This page is about strategic reading - also known as "how to read textbooks effectively". The next page gives information on reading literature
There are three main types of reading that you will use, and each one has a different purpose.
So what are they?
Study readingStudy reading
is what most students consider "textbook reading". This is the type of reading you use when reading a difficult text, or something where you must fully understand everything.
When reading in this style, read more slowly than normal. As you read, make notes for yourself and pose questions such as:
- Do you agree with what the author is saying? (Why, or why not?)
- Is any part of the text biased?
- Do you believe what the author is saying?
- Are any concepts or words new to you?
You might find it helpful to write down these questions, and try to find the answers as you continue reading.
You will probably need to read the material at least twice. The first time is to get a general overview of the material, the writing style and the ideas; the second time is for understanding and to find the subtleties.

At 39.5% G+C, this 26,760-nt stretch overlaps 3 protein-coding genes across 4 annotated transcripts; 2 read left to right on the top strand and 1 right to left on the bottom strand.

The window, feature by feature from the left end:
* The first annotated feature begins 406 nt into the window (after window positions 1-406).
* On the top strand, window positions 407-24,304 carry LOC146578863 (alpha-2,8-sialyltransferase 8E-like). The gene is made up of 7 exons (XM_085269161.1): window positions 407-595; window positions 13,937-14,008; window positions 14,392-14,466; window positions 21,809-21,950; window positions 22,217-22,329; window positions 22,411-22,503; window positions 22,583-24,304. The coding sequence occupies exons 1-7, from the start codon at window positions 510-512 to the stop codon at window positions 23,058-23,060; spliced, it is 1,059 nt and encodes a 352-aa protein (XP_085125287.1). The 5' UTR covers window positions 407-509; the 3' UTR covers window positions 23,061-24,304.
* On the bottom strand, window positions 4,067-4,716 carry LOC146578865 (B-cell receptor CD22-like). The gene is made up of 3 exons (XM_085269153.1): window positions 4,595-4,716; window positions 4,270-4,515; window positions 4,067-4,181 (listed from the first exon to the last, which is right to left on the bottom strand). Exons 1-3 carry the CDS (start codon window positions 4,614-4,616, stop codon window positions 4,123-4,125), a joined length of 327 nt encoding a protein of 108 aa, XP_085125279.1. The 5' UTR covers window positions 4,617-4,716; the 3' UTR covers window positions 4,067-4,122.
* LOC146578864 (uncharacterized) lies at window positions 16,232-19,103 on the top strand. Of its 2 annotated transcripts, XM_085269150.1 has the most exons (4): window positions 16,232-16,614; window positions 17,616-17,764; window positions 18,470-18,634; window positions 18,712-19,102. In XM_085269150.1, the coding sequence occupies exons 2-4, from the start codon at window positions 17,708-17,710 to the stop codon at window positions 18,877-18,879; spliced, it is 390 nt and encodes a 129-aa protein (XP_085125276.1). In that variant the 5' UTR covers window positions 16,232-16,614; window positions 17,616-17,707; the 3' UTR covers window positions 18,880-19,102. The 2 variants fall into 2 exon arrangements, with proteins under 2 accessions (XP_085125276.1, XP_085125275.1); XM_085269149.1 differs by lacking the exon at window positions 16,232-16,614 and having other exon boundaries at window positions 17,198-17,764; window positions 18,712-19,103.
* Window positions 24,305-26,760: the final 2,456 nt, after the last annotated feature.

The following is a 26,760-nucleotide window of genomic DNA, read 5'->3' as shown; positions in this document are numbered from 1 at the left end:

is the type of reading you use when quickly trying to get the general idea. You will skim-read when trying to read a large amount of material in a short period of time, or when trying to get a quick overview.
If you're trying to find useful information in the library, for instance, you won't have time to fully read each article or book that might be relevant - you skim them, looking for key words, phrases or ideas. Don't use this if you need detailed or in-depth information!
(Read more on skimming here.)
is used to find a specific piece of information, as quickly as possible; for example, you're reading a history text and you need to find the date of a major event.
Since you know exactly what you're looking for, you can sweep your gaze across the text and train your eyes to only focus on the key word.
It takes a little practice to really get up to speed, but once you've got the knack you'll find that the right words seem to jump out of the page! This is great for finding nuggets of information in other books, but
not so good for finding tentative links.